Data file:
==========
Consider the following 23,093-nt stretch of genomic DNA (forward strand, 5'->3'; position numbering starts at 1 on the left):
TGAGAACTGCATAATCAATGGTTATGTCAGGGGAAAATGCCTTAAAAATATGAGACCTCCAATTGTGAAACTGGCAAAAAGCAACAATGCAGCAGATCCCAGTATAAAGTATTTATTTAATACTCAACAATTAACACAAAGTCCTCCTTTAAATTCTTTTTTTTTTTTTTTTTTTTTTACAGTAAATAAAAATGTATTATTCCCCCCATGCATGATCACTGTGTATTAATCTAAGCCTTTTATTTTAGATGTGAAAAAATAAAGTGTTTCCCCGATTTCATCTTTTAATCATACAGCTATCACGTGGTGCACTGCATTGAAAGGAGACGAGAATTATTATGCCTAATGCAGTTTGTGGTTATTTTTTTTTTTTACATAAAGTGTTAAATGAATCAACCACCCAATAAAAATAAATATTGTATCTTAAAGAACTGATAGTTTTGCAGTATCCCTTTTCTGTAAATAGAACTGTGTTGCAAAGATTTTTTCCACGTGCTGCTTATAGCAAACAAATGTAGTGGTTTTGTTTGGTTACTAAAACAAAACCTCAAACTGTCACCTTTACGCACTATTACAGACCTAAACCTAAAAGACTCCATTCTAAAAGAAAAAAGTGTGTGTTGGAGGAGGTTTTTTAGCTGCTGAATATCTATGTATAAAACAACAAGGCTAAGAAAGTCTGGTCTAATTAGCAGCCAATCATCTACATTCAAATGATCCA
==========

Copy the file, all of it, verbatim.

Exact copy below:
Consider the following 23,093-nt stretch of genomic DNA (forward strand, 5'->3'; position numbering starts at 1 on the left):
TGAGAACTGCATAATCAATGGTTATGTCAGGGGAAAATGCCTTAAAAATATGAGACCTCCAATTGTGAAACTGGCAAAAAGCAACAATGCAGCAGATCCCAGTATAAAGTATTTATTTAATACTCAACAATTAACACAAAGTCCTCCTTTAAATTCTTTTTTTTTTTTTTTTTTTTTTACAGTAAATAAAAATGTATTATTCCCCCCATGCATGATCACTGTGTATTAATCTAAGCCTTTTATTTTAGATGTGAAAAAATAAAGTGTTTCCCCGATTTCATCTTTTAATCATACAGCTATCACGTGGTGCACTGCATTGAAAGGAGACGAGAATTATTATGCCTAATGCAGTTTGTGGTTATTTTTTTTTTTTACATAAAGTGTTAAATGAATCAACCACCCAATAAAAATAAATATTGTATCTTAAAGAACTGATAGTTTTGCAGTATCCCTTTTCTGTAAATAGAACTGTGTTGCAAAGATTTTTTCCACGTGCTGCTTATAGCAAACAAATGTAGTGGTTTTGTTTGGTTACTAAAACAAAACCTCAAACTGTCACCTTTACGCACTATTACAGACCTAAACCTAAAAGACTCCATTCTAAAAGAAAAAAGTGTGTGTTGGAGGAGGTTTTTTAGCTGCTGAATATCTATGTATAAAACAACAAGGCTAAGAAAGTCTGGTCTAATTAGCAGCCAATCATCTACATTCAAATGATCCA